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Discussion Starter · #1 ·
Based on the Mazda MX-5 and set to become a rival for that car, the 124 Spider will be produced with both Fiat and Abarth badges. The new sports cars are both due in 2016.
While it was initially thought that the Fiat and Abarth versions of the 124 would be similar in terms of styling and power output, it is now known that the two will be substantially different. Rather than the Abarth getting the usual performance makeover of more aggressive front and rear ends, the sports car will actually get different sheet metal to the donor car for a completely different look.
Previous artist’s impressions of the 124 Spider are also understood to have been very wide of the mark. There will be no 500 references in the 124 Spider; instead it will be unashamedly a modern version of the 124 Spider with associated styling cues, in the same way the new 500 is a modern version of the original. This first image certainly supports that theory.
Sources have also shed light on the engines the pair will use. Mazda engines will not feature in the car, meaning the 1.4-litre Multiair turbo from the Fiat range will be adapted for a longitudinal, rear-wheel drive application.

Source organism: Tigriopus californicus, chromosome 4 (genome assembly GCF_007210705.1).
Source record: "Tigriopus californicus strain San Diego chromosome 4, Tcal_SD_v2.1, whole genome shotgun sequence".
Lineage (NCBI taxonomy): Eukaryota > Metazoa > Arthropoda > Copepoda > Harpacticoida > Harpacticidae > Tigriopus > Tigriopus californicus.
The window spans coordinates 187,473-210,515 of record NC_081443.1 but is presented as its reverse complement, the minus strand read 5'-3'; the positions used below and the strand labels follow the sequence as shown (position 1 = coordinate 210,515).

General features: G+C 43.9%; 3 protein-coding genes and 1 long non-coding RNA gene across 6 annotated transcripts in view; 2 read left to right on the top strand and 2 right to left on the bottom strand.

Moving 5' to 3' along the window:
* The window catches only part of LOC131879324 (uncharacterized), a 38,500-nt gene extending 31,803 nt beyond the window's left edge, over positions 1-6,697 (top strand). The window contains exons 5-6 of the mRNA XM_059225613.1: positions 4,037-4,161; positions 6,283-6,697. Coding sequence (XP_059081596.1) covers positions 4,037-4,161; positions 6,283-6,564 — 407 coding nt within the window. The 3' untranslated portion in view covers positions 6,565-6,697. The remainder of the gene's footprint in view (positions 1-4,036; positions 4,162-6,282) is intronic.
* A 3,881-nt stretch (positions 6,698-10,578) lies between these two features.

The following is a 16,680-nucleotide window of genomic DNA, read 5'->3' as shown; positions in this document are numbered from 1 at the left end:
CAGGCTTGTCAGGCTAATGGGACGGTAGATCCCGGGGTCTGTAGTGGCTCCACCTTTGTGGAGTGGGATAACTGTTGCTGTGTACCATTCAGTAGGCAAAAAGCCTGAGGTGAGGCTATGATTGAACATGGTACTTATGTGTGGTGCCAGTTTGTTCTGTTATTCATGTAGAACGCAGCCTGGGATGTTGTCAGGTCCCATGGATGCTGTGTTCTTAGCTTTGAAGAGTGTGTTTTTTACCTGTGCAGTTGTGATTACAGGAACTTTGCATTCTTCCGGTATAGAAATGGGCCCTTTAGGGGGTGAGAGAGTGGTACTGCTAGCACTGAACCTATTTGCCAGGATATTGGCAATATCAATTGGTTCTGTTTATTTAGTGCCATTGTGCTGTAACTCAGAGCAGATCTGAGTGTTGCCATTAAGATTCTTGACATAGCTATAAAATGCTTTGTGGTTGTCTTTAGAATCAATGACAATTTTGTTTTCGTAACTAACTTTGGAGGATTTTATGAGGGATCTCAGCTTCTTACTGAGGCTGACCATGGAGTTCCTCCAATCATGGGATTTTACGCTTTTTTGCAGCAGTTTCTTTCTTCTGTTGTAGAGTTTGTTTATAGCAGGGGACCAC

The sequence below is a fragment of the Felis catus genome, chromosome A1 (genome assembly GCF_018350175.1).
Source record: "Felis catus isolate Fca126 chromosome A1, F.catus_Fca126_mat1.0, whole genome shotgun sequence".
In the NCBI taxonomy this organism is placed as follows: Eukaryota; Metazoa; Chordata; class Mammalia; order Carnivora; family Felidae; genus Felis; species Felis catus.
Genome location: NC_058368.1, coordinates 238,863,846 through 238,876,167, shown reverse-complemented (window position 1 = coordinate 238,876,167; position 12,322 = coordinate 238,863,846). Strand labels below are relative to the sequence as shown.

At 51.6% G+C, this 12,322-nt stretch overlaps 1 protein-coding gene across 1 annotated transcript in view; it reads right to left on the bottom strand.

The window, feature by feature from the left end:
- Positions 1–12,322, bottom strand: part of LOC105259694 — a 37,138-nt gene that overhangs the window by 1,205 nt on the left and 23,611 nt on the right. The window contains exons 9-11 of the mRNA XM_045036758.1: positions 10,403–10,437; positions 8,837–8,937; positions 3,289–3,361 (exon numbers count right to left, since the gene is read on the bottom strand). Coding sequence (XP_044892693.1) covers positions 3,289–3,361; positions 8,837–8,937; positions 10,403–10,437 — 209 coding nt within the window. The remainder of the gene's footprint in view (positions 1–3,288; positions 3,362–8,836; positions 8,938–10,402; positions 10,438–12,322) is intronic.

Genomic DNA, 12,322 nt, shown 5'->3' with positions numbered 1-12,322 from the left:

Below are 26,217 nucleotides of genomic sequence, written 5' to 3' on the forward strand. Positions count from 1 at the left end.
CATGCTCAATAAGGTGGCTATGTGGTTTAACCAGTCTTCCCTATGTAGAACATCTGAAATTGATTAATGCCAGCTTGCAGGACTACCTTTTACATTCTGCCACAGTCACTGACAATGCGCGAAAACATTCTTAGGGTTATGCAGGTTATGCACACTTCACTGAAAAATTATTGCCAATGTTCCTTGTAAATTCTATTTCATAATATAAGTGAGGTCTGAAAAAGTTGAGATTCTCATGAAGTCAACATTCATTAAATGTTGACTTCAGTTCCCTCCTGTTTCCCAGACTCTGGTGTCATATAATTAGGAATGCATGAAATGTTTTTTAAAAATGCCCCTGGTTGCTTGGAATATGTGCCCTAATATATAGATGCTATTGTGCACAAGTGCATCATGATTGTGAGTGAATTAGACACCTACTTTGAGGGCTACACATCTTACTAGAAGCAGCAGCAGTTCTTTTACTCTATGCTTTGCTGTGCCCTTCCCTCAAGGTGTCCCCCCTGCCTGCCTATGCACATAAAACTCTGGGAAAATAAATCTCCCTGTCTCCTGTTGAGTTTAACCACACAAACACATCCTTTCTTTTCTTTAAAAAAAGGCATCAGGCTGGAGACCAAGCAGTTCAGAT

That engine is capable of achieving power outputs of between 118bhp-187bhp, meaning there's enough scope to make the Abarth version more powerful than the standard car without changing its engine. The standard Fiat 124 Spider is expected to come with around 138bhp.
The original 124 Spider - what Fiat's new roadster must live up to
The original Fiat 124 Sport Spider remained in production for a remarkable 19 years.
Designed by Pininfarina and related to the rear-wheel-drive Fiat 124 family, it was launched in 1966, survived the introduction of new emissions and safety regulations in 1974 and was sold as a Fiat until 1982, when the brand pulled out of the United States.
Between 1983 and 1985, it was sold as a Pininfarina, which was a fair reflection of the fact that the Italian design house founded by Sergio Pininfarina had built the car since its launch. Production ended in 1985 after an estimated 200,000 had been built. About three-quarters of them were sold in the US.